LDC dst, src Load Constant to/from Program Memory

LDCI dst, src Load Constant to/from Program Memory and Auto-Increment

Addresses

Table 8. Load Instructions (Continuing)

Mnemonic Operands Instruction


LDE dst, src Load External Data to/from Data Memory

LDEI dst, src Load External Data to/from Data Memory and Auto-Increment

Addresses

LDX dst, src Load using Extended Addressing

LEA dst, X(src) Load Effective Address

POP dst Pop

POPX dst Pop using Extended Addressing

PUSH src Push

PUSHX src Push using Extended Addressing

Table 9. Logical Instructions

Mnemonic Operands Instruction


AND dst, src Logical AND

ANDX dst, src Logical AND using Extended Addressing

COM dst Complement

OR dst, src Logical OR

ORX dst, src Logical OR using Extended Addressing

XOR dst, src Logical Exclusive OR

XORX dst, src Logical Exclusive OR using Extended Addressing

Table 10. Program Control Instructions

Mnemonic Operands Instruction

BRK — On-Chip Debugger Break

BTJ p, bit, src, DA Bit Test and Jump

BTJNZ bit, src, DA Bit Test and Jump if Non-Zero

BTJZ bit, src, DA Bit Test and Jump if Zero

CALL dst Call Procedure

DJNZ dst, src, RA Decrement and Jump Non-Zero

IRET — Interrupt Return

JP dst Jump

JP cc dst Jump Conditional

JR DA Jump Relative

JR cc DA Jump Relative Conditional

RET — Return

TRAP vector Software Trap



Table 11. Rotate and Shift Instructions

Mnemonic Operands Instruction


BSWAP dst Bit Swap

RL dst Rotate Left

RLC dst Rotate Left through Carry

RR dst Rotate Right

RRC dst Rotate Right through Carry

SRA dst Shift Right Arithmetic

SRL dst Shift Right Logical

SWAP dst Swap Nibbles



1.2.5. Flags Register


The Flags Register contains the status information regarding the most recent arithmetic, logical, bit manipulation or rotate and shift operation. The Flags Register contains six bits of status information that are set or cleared by CPU operations. Four of the bits (C, V, Z and S) can be tested for use with conditional jump instructions. Two flags (H and D) cannot be tested and are used for Binary-Coded Decimal (BCD) arithmetic. The two remaining bits, User Flags (F1 and F2), are available as general-purpose status bits. User Flags are unaffected by arithmetic operations and must be set or cleared by instructions. The User Flags cannot be used with conditional Jumps. They are undefined at initial power-up and are unaffected by Reset. Figure 2 illustrates the flags and their bit positions in the Flags Register.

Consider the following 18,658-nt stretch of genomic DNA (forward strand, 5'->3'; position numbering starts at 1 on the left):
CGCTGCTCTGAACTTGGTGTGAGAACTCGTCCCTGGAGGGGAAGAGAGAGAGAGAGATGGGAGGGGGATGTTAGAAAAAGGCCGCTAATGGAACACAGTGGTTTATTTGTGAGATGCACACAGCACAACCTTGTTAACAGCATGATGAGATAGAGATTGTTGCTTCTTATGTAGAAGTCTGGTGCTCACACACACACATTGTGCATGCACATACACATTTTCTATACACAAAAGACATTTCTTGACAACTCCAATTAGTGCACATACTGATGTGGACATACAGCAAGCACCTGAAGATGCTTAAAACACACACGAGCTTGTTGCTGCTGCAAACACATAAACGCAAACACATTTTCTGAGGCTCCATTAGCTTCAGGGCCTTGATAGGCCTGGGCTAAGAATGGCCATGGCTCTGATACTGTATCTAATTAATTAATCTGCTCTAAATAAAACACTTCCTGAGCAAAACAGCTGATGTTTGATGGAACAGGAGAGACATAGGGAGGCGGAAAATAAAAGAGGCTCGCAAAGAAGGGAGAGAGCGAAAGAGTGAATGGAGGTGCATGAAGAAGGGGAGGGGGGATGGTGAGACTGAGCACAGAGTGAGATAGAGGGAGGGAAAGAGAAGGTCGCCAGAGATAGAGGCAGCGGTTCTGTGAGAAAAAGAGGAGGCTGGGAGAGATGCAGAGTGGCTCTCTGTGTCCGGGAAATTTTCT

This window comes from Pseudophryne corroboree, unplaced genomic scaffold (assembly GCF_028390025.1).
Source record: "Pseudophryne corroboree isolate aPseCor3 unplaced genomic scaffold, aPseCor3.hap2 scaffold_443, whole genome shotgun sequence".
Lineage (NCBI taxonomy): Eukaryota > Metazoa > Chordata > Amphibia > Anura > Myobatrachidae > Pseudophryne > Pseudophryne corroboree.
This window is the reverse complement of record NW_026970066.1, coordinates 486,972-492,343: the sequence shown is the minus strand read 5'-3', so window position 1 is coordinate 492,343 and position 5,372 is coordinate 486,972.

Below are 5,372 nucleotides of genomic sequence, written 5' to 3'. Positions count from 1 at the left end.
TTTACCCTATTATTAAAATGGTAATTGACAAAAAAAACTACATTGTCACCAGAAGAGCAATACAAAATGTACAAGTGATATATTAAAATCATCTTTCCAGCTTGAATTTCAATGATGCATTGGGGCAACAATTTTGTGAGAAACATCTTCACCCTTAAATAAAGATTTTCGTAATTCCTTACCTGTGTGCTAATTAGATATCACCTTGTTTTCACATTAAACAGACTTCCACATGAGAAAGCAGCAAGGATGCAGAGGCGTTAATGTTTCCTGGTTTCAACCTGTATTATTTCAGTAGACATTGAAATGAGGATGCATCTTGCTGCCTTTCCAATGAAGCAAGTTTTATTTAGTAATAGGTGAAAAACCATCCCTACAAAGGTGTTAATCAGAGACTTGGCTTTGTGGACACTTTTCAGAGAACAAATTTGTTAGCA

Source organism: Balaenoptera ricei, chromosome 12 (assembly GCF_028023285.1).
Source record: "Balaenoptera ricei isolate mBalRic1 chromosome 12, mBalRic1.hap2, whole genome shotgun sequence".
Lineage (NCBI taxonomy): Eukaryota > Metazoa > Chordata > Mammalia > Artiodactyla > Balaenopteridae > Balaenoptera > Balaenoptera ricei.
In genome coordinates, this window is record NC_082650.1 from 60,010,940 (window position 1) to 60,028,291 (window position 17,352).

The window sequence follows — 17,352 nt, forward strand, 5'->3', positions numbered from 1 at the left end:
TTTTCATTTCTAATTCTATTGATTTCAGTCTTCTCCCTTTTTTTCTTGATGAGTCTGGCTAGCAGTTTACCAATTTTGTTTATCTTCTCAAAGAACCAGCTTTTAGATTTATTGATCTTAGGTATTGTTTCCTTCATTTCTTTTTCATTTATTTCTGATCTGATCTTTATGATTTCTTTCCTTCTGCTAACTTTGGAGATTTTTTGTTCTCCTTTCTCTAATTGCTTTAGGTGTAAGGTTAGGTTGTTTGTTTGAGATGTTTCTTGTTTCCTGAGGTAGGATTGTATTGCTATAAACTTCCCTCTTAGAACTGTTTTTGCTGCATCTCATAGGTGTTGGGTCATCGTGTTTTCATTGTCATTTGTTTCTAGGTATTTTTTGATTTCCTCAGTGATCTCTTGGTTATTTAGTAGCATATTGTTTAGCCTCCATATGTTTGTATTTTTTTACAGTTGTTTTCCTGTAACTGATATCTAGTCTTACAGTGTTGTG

Figure 2. Flags Register
Interrupts, the Software Trap (TRAP) instruction, and Illegal Instruction Traps all write the value of the Flags Register to the stack. Executing an Interrupt Return (IRET) instruction restores the value saved on the stack into the Flags Register.
1.3. INSTALLING ZDS II

Perform the following procedure to install ZDS II:

1. Insert the CD in your CD-ROM drive.

2. Follow the setup instructions on your screen.

The installer displays a default location for ZDS II. You can change the location if you want to.


1.3.1. Developer’s environment tutorial

This quick tour shows you how to use the Z8 Encore! developer’s environment. In order to begin this tour, you need a basic understanding of Microsoft Windows and a basic under-standing of Microsoft Developer’s Studio. Estimated time for completing this exercise is 15 minutes. In this tour, you do the following:

•“Create a New Project”

•“Add a File to the Project”

•“Set Up the Project”

•“Save the Project”

When you complete this tour, you have a sample.lod file that is used in the Debugging Quick Tour.

1.3.2. Sample Program

For the purpose of this quick tour, your Z8 Encore! developer’s environment directory is ZILOGINSTALL\ZDSII_product_version\ where

ZILOGINSTALL is the ZDS II installation directory. For example, the default installation directory is C:\Program Files\ZiLOG.

product is the specific ZiLOG product. For example, product can be Z8Encore!, eZ80Acclaim!, Crimzon, or Z8GP.

version is the ZDS II version number. For example, version might be 4.8.0 or 4.9.0.

The sample file is main.c.



1.3.3. Create a New Project

1. To create a new project, select New Project from the File menu. The New Project dialog box is displayed.

2.From the New Project dialog box, click on the Browse button () to navigate to the directory where you want your project to reside (Figure 3). For this quick tour, place your project in the following directory:

ZILOGINSTALL\ZDSII_product_version\applications\productfamily\productfamily_uartcode where –ZILOGINSTALL is the ZDS II installation directory. For example, the default installation directory is C:\Program Files\ZiLOG.–product is the specific ZiLOG product. For example, product can be Z8Encore!, eZ80Acclaim!, Crimzon, or Z8GP.–version is the ZDS II version number. For example, version might be 4.8.0 or 4.9.0.–productfamily is the specific product family. For example, productfamily might be Z8Encore!_F642X or Z8Encore!_F04xA.The following is an example of the whole path: C:\Program Files\ZiLOG\ZDSII_Z8Encore!_4.9.1\applications\Z8 Encore! _F642X\ Z8Encore!F642x_uartcode

3. In the File Name field, type the name of your project. Name this project sample. The Z8 Encore! developer’s environment creates a project file. Project files have the .zdsproj extension and are typically named after your project's name. You do not have to type the extension .zdsproj. It is added automatically.

4.Click Select to return to the New Project dialog box.

5. Select the appropriate CPU family and CPU in the CPU Family and CPU drop-down list boxes.